The European Centre for Development Policy Management (ECDPM)
As agriculture is one of the most promising sectors in most fragile and conflict-affected environments, this article explores some of the key challenges and obstacles agricultural value chain development poses for youth employment.
Food and Agriculture Organization of the United Nations
Youth employment should be at the center of any strategy to face economic and demographic challenges in Africa, the Director-General of the UN Food and Agriculture Organization José Graziano da Silva told a joint African Union-European Union meeting, hosted at FAO headquarters in Rome.
While the narrative around agriculture in Africa can invoke a story of back-breaking labor and subsistence, with agriculture seen as a last resort option for poor, there is a much different story to cultivate. Investing in agriculture growth is 11 times more effective for overall economic growth when compared to other sectors such as mining, utilities, and services. In fact, estimates project that African agriculture and agribusiness could be worth $1 trillion by 2030.
Creating lasting change in developing communities means creating change for those communities’ young people. They will be the torchbearers of the practices put in place today, and are the future innovators for these nascent economies. Engaging youth in productive activities also has a positive impact beyond the economic sector, as youth employment can positively affect social and political stability around the globe.
We are living in a world where temperatures are rising, water shortages are more frequent, food supplies are increasingly scarce and the gap between rich and poor is increasing. Populations are growing fast, making basic hygiene and sanitation even more of a challenge.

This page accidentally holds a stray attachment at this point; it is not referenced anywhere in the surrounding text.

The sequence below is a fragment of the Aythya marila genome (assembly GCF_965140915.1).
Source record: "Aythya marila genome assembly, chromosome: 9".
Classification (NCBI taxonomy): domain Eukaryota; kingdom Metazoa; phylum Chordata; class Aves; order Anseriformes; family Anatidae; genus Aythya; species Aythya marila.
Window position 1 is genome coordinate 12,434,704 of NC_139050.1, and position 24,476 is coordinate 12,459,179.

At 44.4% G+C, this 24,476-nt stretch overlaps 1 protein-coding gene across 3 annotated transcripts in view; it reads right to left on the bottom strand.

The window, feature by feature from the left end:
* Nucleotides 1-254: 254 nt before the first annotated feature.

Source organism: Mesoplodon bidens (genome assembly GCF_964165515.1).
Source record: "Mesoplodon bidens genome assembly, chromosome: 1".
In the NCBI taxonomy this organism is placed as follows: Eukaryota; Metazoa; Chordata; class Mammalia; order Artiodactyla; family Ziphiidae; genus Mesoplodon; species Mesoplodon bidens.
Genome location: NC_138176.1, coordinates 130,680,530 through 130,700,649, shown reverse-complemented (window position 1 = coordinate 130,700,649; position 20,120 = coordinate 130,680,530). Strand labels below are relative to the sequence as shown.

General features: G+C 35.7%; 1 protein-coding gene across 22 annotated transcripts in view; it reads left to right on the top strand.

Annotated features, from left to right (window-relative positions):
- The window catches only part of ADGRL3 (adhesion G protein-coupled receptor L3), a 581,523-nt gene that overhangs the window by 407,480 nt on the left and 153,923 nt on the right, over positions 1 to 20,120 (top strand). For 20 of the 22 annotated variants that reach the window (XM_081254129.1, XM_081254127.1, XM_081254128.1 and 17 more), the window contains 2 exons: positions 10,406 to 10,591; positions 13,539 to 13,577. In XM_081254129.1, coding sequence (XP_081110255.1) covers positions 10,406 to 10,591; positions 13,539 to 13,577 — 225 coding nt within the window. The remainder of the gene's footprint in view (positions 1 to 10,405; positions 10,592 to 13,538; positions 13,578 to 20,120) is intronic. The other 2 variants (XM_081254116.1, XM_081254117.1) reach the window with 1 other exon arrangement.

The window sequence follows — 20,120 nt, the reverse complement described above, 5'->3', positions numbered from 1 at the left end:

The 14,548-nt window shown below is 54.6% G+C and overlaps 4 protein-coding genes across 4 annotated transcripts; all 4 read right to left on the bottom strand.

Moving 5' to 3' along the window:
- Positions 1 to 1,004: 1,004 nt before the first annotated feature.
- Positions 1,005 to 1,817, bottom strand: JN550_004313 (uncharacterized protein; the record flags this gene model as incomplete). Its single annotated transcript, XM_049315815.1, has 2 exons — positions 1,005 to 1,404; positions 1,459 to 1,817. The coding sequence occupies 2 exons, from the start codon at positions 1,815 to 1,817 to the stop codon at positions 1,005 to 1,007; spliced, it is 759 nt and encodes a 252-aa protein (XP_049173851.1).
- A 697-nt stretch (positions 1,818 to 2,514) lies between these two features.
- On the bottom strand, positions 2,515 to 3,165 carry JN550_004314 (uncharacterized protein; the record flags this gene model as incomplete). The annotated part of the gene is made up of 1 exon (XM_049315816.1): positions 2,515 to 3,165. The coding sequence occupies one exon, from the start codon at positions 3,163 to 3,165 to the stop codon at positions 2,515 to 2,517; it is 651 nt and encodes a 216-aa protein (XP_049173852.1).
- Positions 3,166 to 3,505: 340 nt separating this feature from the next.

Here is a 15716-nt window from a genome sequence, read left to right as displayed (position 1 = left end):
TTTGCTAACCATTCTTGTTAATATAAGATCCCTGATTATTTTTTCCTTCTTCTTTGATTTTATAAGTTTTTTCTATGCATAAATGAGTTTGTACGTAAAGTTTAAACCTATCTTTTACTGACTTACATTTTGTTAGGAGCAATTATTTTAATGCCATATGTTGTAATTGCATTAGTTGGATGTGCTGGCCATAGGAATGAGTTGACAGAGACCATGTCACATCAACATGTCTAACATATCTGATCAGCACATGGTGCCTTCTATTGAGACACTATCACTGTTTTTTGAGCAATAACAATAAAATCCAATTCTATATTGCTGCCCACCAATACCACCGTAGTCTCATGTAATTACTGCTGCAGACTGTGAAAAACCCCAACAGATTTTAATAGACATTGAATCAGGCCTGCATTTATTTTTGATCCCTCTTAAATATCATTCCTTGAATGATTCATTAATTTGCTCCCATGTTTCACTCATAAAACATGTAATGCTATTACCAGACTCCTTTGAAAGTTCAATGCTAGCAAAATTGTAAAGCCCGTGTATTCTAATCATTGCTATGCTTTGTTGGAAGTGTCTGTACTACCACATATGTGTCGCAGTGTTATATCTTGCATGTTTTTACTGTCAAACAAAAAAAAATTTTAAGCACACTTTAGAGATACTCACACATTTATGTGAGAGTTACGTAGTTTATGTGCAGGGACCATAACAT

The demographic dividend has been touted as a potential source of growth for the African continent and its relatively young population. In the same vein, it comes with the challenge of employment creation that can absorb the large cohort of youth that is set to enter sub-Saharan
Africa’s labor markets in the approaching decades. Less positively, however, countries that fail to plan accordingly might miss these potential opportunities or the resulting youth bulge could increase the risk of social tension and other risks arising from high youth unemployment rates.
Technical Centre for Agricultural and Rural Co-operation (CTA)
The role of information and communication technologies (ICTs) in strengthening and promoting agricultural enterprises has never been greater.Furthermore, governments, private sector, multi-lateral and non-governmental organisations (NGO), and especially young people, are increasingly viewing the intersection of ICTs and the agriculture sector as a prime means of tackling the global youth unemployment challenge by enabling enterprise.
Africa’s rise has not taken its young people along with it. Economies riding the resource boom of the last decade are coming back down with a thud, exposing that the steep rise in GDPs that lent itself to the “Africa rising” narrative did little for the continent’s youth. The youth bulge that was supposed to energize the continent’s resurgence is increasingly looking like a threat.